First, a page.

Examining the culture of militarization

Carrie Mae Rose’s work is aimed to evoke emotion. Her work includes sculptural mandalas made of confiscated scissors and razors and a proposed necklace constructed out of violet wands (a relative of the Tesla coil).Her projects examine the culture of militarization and its influence on pop culture, education, entertainment, and high fashion.

Her current explorations include a series of interactive costumes titled Wearable Weapons that she's creating through a residency at Eyebeam. Here's what she says she'll be exploring during her time there:

I am planning to build a series of interactive costumes I call Wearable Weapons. I will be testing and collaborating to create at least 2 or 3 collars that use devices called Violet Wands that are placed in a large wearable armature. Violets Wands are sold both to the police department and the S&M community and are generally described as either self defense products or highly erotic electro-stimulation tools. The wands have a variety of intensity levels that do anything from burn to arouse the end receiver. I’m still working out what kind of interactivity the pieces will have, but the working idea is that they will respond both to sound and movement.

I can't wait to see what she creates. Her gorgeous moodboard is certainly intriguing...

Eyebeam intern Katherine DiPierro sat down with Carrie Mae for a conversation on the intersection of technology and vulnerability. You can read the interview here at Eyebeam.

AND...If you want to get invloved with the project, Carrie Mae Rose is currently looking for an intern or collaborator. More info on the opportunity is here.

A Fairytale Fashion Collection Debuts at Eyebeam NYC

[gallery]Fashion technologist Diana Eng of fairytalefashion.org showcases her debut technology-infused fashion collection at Eyebeam NYC. Here's how she describes the collection:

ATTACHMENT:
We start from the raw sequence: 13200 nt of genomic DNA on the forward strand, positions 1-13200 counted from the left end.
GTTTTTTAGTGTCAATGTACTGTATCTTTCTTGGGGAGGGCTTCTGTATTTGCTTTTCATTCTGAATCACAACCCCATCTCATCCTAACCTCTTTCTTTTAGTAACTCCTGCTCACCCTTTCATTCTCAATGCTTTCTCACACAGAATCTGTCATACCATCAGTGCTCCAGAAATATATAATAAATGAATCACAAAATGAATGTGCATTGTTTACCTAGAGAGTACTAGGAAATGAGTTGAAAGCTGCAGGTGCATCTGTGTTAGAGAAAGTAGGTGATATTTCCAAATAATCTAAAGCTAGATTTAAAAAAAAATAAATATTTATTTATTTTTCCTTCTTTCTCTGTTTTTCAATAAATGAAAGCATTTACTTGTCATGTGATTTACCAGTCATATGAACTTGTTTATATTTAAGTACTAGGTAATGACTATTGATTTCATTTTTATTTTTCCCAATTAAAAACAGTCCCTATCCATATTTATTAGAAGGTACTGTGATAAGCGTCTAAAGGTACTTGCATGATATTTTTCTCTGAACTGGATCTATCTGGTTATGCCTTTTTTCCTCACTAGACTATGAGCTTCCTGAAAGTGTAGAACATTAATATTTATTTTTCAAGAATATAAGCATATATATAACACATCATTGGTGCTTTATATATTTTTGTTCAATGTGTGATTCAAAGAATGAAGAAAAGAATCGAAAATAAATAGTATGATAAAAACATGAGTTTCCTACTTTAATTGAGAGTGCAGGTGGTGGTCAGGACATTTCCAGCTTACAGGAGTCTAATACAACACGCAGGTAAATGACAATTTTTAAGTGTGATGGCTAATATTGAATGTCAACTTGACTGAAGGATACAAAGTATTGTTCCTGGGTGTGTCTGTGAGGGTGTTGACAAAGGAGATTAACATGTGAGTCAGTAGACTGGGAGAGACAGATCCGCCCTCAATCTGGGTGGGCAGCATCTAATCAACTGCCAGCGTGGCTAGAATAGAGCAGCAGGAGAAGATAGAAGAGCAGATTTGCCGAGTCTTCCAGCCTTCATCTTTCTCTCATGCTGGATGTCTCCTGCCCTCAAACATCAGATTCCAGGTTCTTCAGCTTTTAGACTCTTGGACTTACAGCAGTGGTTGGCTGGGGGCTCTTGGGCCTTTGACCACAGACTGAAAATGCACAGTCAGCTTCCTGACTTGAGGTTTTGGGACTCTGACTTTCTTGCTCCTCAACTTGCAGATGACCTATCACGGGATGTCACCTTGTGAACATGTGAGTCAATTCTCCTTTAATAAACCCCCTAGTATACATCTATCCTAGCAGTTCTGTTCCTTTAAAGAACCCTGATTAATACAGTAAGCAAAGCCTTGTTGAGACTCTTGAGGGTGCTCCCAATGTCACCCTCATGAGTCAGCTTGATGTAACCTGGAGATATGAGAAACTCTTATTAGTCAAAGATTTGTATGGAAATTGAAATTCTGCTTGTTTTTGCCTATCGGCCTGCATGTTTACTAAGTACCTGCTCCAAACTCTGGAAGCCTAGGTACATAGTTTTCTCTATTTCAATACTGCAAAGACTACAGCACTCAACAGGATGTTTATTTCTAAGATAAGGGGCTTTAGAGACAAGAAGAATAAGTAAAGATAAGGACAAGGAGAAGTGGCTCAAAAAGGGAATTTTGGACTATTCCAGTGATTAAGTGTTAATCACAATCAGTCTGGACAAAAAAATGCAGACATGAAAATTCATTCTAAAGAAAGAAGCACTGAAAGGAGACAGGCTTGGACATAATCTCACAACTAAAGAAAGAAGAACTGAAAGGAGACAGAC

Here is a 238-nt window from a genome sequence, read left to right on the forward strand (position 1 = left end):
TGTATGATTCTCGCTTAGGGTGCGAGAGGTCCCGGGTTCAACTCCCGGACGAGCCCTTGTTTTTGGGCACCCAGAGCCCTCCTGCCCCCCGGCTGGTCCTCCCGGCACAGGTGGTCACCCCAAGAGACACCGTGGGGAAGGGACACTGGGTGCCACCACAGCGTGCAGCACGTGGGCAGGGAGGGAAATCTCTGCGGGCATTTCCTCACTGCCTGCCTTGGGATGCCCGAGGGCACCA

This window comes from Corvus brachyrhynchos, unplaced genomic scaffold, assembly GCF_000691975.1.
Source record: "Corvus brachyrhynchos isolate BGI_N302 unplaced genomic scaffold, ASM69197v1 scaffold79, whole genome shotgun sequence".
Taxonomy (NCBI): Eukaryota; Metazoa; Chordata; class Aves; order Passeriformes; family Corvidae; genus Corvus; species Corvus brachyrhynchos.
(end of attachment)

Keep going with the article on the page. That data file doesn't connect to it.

The Fairytale Fashion Collection uses technology to create magical clothing in real life. Electronics, mechanical engineering, and mathematics are used to create clothing with blooming flowers, changing colors and transforming shapes. Research and development for the Fairytale Fashion collection are shared online at FairytaleFashion.org as an educational tool that teaches about science, math, and technology through fashion. Fairytale Fashion was created with the support of Eyebeam Art and Technology Center, the leading not-for-profit art and technology center in the United States. Continue reading on Flickr.

Photos from flickr feature the following projects:

Twinkle Dress and Twinkle Caridgan LED circuits are hand embroidered with silverized thread and a custom sewable circuit board Twinkle Pad, developed specially for the Fairytale Fashion Collection. Twinkle Dress's removable grey silk chiffon twinkle pad circuit overlays washable black cotton American Apparel dreww. Twinkle Cardigan's removable black wool melton shoulder patches overlay a cotton sweater.

Twinkle Skirt LED circuits are hand embroidered with silverized thread and a custom sewable circuit board Twinkle Pad, developed specially for the Fairytale Fashion Collection.

Puff Sleeve Jacket Lavender cotton canvas jacket with deployable structure pleated sleeves.

Inflatable Dress Cream silk chiffon, draped over plastic inflatables and white silk flowers.

More on Diana Eng.

Girls hacking footwear

The growing Do-It-Yourself (DIY) culture is a terrific platform for designers to innovate and explore new designs for wearable technology without having to rely on engineers and developers to build proof-of-concepts. Norene Leddy hosted a workshop called Project Walkway at Eyebeam that invited teenage girls to create their own technology-infused footwear. The workshop was inspired by Leddy’s Aphrodite project, which is a DIY kit that allows you to electronically enhance platform shoes.

What’s great about this workshop in additional to using DIY techniques to explore potential designs, is that Leddy aims to introduce teenage girls to electronics and wearable technology by hacking an electronics kit originally targeted to boys called a “Macho Meter”. Here’s how they describe it:

"A foam platform shoe is outfitted with the "Macho Meter," an electronics kit designed for young boys that uses basic circuitry and LED lights. The Eyebeam Center's Girl Eye View program adapted the Macho Meter into a technical fashion statement during the Project Walkway program."

More info can be found on the Project Walkway blog.